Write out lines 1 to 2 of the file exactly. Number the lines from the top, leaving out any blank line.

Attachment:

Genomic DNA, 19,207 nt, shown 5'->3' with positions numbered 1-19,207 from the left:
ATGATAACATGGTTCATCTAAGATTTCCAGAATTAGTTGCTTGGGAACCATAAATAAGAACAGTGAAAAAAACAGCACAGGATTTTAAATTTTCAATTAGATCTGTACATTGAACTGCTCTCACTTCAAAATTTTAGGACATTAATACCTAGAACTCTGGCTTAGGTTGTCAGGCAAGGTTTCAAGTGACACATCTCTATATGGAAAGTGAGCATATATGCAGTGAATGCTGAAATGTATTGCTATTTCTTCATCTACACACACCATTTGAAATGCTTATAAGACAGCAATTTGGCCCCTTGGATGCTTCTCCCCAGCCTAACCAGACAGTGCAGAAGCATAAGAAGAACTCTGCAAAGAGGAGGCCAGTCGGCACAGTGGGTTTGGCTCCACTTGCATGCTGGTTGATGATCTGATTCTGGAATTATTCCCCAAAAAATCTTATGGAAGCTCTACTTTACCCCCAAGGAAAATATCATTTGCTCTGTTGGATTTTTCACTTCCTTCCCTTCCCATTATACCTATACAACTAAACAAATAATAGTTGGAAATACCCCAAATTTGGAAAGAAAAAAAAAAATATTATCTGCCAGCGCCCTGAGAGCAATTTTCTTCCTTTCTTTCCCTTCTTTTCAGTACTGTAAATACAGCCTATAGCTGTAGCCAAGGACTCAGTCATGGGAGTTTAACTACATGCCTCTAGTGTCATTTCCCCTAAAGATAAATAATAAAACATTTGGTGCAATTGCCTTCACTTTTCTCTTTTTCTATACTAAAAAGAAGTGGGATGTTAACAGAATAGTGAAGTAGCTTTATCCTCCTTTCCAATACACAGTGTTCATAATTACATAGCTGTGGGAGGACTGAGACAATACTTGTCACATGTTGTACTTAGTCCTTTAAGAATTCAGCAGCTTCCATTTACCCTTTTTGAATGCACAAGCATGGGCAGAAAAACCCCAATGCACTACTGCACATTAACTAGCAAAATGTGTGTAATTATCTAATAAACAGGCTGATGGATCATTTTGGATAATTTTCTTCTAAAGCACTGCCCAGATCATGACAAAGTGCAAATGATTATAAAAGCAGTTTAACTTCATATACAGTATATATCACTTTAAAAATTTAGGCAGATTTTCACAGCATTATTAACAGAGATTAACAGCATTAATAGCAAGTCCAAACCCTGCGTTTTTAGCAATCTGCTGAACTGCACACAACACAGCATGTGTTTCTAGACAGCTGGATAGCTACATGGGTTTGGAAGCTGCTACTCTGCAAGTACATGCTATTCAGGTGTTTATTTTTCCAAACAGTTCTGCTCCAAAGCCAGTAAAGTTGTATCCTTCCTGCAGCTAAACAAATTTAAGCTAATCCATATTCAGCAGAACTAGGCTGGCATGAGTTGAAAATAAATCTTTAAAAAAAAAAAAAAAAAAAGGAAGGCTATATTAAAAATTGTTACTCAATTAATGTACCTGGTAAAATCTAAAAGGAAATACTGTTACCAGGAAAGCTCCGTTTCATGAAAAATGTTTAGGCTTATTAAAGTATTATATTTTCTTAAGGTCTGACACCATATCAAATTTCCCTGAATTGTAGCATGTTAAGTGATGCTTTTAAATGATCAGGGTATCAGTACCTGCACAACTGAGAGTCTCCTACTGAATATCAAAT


Genomic DNA, 19,207 nt, shown 5'->3' with positions numbered 1-19,207 from the left:
ATGATAACATGGTTCATCTAAGATTTCCAGAATTAGTTGCTTGGGAACCATAAATAAGAACAGTGAAAAAAACAGCACAGGATTTTAAATTTTCAATTAGATCTGTACATTGAACTGCTCTCACTTCAAAATTTTAGGACATTAATACCTAGAACTCTGGCTTAGGTTGTCAGGCAAGGTTTCAAGTGACACATCTCTATATGGAAAGTGAGCATATATGCAGTGAATGCTGAAATGTATTGCTATTTCTTCATCTACACACACCATTTGAAATGCTTATAAGACAGCAATTTGGCCCCTTGGATGCTTCTCCCCAGCCTAACCAGACAGTGCAGAAGCATAAGAAGAACTCTGCAAAGAGGAGGCCAGTCGGCACAGTGGGTTTGGCTCCACTTGCATGCTGGTTGATGATCTGATTCTGGAATTATTCCCCAAAAAATCTTATGGAAGCTCTACTTTACCCCCAAGGAAAATATCATTTGCTCTGTTGGATTTTTCACTTCCTTCCCTTCCCATTATACCTATACAACTAAACAAATAATAGTTGGAAATACCCCAAATTTGGAAAGAAAAAAAAAAATATTATCTGCCAGCGCCCTGAGAGCAATTTTCTTCCTTTCTTTCCCTTCTTTTCAGTACTGTAAATACAGCCTATAGCTGTAGCCAAGGACTCAGTCATGGGAGTTTAACTACATGCCTCTAGTGTCATTTCCCCTAAAGATAAATAATAAAACATTTGGTGCAATTGCCTTCACTTTTCTCTTTTTCTATACTAAAAAGAAGTGGGATGTTAACAGAATAGTGAAGTAGCTTTATCCTCCTTTCCAATACACAGTGTTCATAATTACATAGCTGTGGGAGGACTGAGACAATACTTGTCACATGTTGTACTTAGTCCTTTAAGAATTCAGCAGCTTCCATTTACCCTTTTTGAATGCACAAGCATGGGCAGAAAAACCCCAATGCACTACTGCACATTAACTAGCAAAATGTGTGTAATTATCTAATAAACAGGCTGATGGATCATTTTGGATAATTTTCTTCTAAAGCACTGCCCAGATCATGACAAAGTGCAAATGATTATAAAAGCAGTTTAACTTCATATACAGTATATATCACTTTAAAAATTTAGGCAGATTTTCACAGCATTATTAACAGAGATTAACAGCATTAATAGCAAGTCCAAACCCTGCGTTTTTAGCAATCTGCTGAACTGCACACAACACAGCATGTGTTTCTAGACAGCTGGATAGCTACATGGGTTTGGAAGCTGCTACTCTGCAAGTACATGCTATTCAGGTGTTTATTTTTCCAAACAGTTCTGCTCCAAAGCCAGTAAAGTTGTATCCTTCCTGCAGCTAAACAAATTTAAGCTAATCCATATTCAGCAGAACTAGGCTGGCATGAGTTGAAAATAAATCTTTAAAAAAAAAAAAAAAAAAAGGAAGGCTATATTAAAAATTGTTACTCAATTAATGTACCTGGTAAAATCTAAAAGGAAATACTGTTACCAGGAAAGCTCCGTTTCATGAAAAATGTTTAGGCTTATTAAAGTATTATATTTTCTTAAGGTCTGACACCATATCAAATTTCCCTGAATTGTAGCATGTTAAGTGATGCTTTTAAATGATCAGGGTATCAGTACCTGCACAACTGAGAGTCTCCTACTGAATATCAAAT